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How to cook Newport steak?

h
hlbones Aug 30, 2006 03:20 PM

I saw some Newport steaks in my local makdet, and am going to get a couple for tonight. What's the best way to cook them?

  1. JMF Aug 30, 2006 05:31 PM

    Newport Steaks are bottom sirloin steaks/tri-tip steaks which are slightly less tender than top sirloin steaks because they are so lean, but have more flavor. They are best cooked no more than medium rare, grill or broil them. They are easy to overcook and get dry because they have so little fat. They do well with marinades.

    1. MMRuth Jul 12, 2008 03:51 PM

      Just bought some myself - it's been ages since I cooked them. Found this on another site:

      "We followed the recipe for cooking the steaks, minus the tarragon mustard butter. Two minutes per side on a cast iron grille pan over medium-high heat, and then 4-1/2 minutes in the oven at 400 degrees. The steaks were perfect; a beautiful deep pink color, very tender and flavorful. "

      http://forums.egullet.org/index.php?s... (apparently from a Saveur recipe)

      7 Replies
      1. re: MMRuth
        MMRuth Jul 13, 2008 09:07 AM

        Here's the recipe for tarragon mustard butter:

        http://www.saveur.com/article/Food/Ta...

        1. re: MMRuth
          MMRuth Jul 14, 2008 07:41 AM

          Photos of the uncooked steak:

           
           
           
          1. re: MMRuth
            toodie jane Jul 15, 2008 04:38 PM

            mmruth, I'm confused.

            You describe 'Newport' steaks as lean bottom sirloin, yet these look nicely marbeled. And at $11 for just over a pound, it seems improbable they'd be tri-tip which here in CA sells for about $3-4/# untrimmed. I tried to imagine these as 'tri-tip' with the fat cap left on and rolled; but somehow the marbeling didn't look right.

            Can you elaborate a bit more on the cut? You've got me intrigued! They sure look good!

            1. re: toodie jane
              MMRuth Jul 15, 2008 04:44 PM

              I'm not sure I described them as anything, though I may well be wrong:

              http://www.chowhound.com/topics/341376

              They were nicely marbled. I didn't find much googling them, but this may be useful, though apparently the cut is a 'secret'.

              http://forums.egullet.org/index.php?s...

              Mine had a nice piece of fat around about half of it, which I'm sure helped w/ the flavor etc.

              1. re: MMRuth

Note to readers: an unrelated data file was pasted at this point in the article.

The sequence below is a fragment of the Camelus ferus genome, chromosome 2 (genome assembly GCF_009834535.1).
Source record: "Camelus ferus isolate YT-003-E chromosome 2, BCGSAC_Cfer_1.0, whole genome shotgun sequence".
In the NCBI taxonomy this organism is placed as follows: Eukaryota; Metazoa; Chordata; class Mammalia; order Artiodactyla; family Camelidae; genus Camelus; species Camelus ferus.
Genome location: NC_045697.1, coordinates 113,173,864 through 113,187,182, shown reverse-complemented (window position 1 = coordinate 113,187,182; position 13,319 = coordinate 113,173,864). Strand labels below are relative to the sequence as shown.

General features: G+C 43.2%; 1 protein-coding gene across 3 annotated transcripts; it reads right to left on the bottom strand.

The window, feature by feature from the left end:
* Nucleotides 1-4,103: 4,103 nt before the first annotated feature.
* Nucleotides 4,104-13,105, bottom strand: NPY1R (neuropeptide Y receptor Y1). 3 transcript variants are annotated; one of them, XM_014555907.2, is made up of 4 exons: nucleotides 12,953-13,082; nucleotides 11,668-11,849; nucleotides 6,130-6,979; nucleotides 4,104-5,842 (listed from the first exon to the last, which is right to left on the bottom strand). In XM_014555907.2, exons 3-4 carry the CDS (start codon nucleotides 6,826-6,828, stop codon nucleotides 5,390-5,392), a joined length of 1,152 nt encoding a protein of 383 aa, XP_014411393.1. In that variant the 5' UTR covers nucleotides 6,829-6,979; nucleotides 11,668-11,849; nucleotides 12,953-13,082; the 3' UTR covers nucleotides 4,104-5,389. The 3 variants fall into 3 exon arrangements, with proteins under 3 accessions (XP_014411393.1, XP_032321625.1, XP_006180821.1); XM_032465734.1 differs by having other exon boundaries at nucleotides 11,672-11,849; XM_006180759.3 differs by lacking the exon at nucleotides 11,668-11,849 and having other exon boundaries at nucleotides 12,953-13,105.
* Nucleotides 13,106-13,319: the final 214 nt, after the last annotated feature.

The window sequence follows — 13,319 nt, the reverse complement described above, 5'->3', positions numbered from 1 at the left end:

MMRuth Jul 15, 2008 05:06 PM

                I should add, I'm clueless about where exactly this cut comes from on the cow - so would welcome any other thoughts!

                1. re: MMRuth
                  toodie jane Jul 16, 2008 05:35 PM

                  sorry, ruth, told you I was confused! I mixed up your photo post with that of JMF who did the describing.

                  But I am getting more convinced (reading through the egullet thread) that this Newport is cut from the Tri Tip roast (some are more marbled than others), or Culotte steak as it's sold as on the West coast. Yes, very tasty, and best served med rare to rare.

                  Folded to get an even steak-sized package. The ends of a cross-wise cut from a tri tip taper quite a bit, so folding would give you a package that would cook more evenly. Sort of how you might toothpick the loin ends of a salmon steak together for broiling/ grilling.

                  We usually BBQ the tri tip pr newport on the Weber, but we've also done it your way; cast iron pan to hot oven. Works well.

                  Still at $10/# --holy cow. That's expensive. Safeway stores should know how to break down a tri-tip, and they do come already broken down in cryovac max-paks. Any market should be able to order them, country-wide. Just remove the silverskin, cut crosswise strips, fold, and you've got Newport, I'll bet.

            2. re: MMRuth
              MMRuth Jul 14, 2008 07:46 AM

              I made the tarragon mustard butter - thought it could use a little more mustard for next time. For the steak - I heated up a cast iron pan (not the grill pan, for whatever reason), added a little butter and grape seed oil, and then the steaks for two minutes on the first side. Then realized that I should have tied them, so did that before searing on the other side, which I did for about 3 minutes because they were so thick. Then into the oven for 4 minutes, with a 10 minute rest. One was completely rare, which made my husband happy, and the other was medium rare on the out side parts, but still quite rare in the middle - which I guess is good b/c when I heat it up for lunch, it won't get over done. Next time I'd cook for another minute or so for mine though. The meat was very tender, without being mushy in the way a filet mignon can be at times, and also very flavorful. The best part was that these two luscious steaks were about $11 for the two of them and must have weighed over one pound in total. I served it with sauteed mushrooms a la Marcella, and a watercress salad.

               
               
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